Scholars from Northwestern University set out to study an underappreciated aspect of public opinion and communications: how the sequence and timing of messages from electoral and policy campaigns can shape views over longer intervals of time. Typically, as the scholars point out, experimental research has focused on the short-term effects of a given message on the public and has found that two competing, simultaneous messages can cancel one another out.
Their 2010 study published in the American Political Science Review, “Dynamic Public Opinion: Communication Effects over Time,” uses two experiments to test how citizens respond to different sequences of messages and how stable their attitudes prove to be. The first experiment asked 1,302 respondents to give their views on the U.S. Patriot Act over a 10-day period; the second asked 749 participants about an urban growth policy over a 21-day period.
The study’s authors focus on the key idea of “framing effects,” which happen “when a communication changes people’s attitudes toward an object by changing the relative weights they give to competing considerations about the object.” (A concrete example, the scholars explain, would be having a person read a persuasive editorial about free speech before surveying his opinion about the right of hate groups to speak their mind in public.) Framing can thus distort temporarily what an individual may actually believe at a deeper level on an issue.
The study’s chief findings include:
- The timing of messages received by individuals proves crucial: “When competing messages are received simultaneously, individuals can weigh the relative merits of opposing arguments. But when people receive competing messages across different periods rather than concurrently, the accessibility of previous arguments tends to decay over time.”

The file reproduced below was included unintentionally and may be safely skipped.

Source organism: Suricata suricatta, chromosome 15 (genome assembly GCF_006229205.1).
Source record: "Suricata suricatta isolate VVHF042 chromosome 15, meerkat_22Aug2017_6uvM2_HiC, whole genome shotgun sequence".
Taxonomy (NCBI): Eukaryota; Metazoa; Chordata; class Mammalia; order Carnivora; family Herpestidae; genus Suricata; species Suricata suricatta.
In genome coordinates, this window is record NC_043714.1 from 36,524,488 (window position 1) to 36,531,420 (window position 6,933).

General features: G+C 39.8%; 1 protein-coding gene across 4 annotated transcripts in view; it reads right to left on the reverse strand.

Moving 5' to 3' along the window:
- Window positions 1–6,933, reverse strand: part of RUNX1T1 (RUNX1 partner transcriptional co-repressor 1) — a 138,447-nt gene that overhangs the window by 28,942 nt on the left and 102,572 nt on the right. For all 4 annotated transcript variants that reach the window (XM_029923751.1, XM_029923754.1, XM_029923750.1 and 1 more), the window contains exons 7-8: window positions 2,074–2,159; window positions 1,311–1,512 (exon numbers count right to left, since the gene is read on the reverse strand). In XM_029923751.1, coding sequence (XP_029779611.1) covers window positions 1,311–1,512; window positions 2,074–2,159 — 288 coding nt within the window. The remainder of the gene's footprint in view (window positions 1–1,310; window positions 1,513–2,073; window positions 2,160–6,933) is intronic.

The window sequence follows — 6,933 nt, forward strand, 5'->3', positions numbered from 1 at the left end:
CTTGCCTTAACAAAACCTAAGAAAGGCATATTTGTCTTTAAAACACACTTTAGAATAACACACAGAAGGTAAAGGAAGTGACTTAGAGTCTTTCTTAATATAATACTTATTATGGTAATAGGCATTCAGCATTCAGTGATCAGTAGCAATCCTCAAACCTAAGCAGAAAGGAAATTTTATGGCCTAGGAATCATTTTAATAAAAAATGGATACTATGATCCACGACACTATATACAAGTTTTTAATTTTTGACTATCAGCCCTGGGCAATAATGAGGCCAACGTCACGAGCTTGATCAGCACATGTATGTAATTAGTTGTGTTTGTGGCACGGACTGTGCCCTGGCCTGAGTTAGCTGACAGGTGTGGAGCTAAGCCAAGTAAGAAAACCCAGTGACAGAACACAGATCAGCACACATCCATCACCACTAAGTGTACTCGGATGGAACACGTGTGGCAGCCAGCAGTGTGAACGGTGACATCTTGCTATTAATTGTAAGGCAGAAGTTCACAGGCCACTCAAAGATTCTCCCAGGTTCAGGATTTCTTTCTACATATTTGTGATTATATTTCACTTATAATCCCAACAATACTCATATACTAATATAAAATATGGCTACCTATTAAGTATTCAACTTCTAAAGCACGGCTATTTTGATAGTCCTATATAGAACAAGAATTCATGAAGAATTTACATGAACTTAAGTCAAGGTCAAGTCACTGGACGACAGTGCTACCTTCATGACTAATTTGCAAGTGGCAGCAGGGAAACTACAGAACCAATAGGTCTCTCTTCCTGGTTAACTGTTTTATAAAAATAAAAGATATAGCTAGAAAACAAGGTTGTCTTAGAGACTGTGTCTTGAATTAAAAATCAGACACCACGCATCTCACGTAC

- In sum, this means that “individuals typically give greater weight to the more immediate cues contained in the most recent message. Democratic competition thus may reduce or eliminate framing effects only when people are presented with opposing frames at the same time.”
- Although framing effects decay on average, there was significant individual variation, and some experiment participants appeared to hold to attitudes more strongly over time and resist contrary information.
- The results suggest that the “persistence of framing effects may be related to contextual factors such as the salience of the issue [how prominent an issue already is, and therefore how much public opinions may already be shaped], the duration of time between messages, or the particular combination of frames received.”
Overall, the study demonstrates that “most individuals were shown to be vulnerable to the vagaries of timing and the framing of communications.” The authors conclude that the evidence suggests successful campaigns to win over public opinion should seek to communicate early (to shape initial attitudes), often (to compete with competing frames) and late (given the decay of framing effects).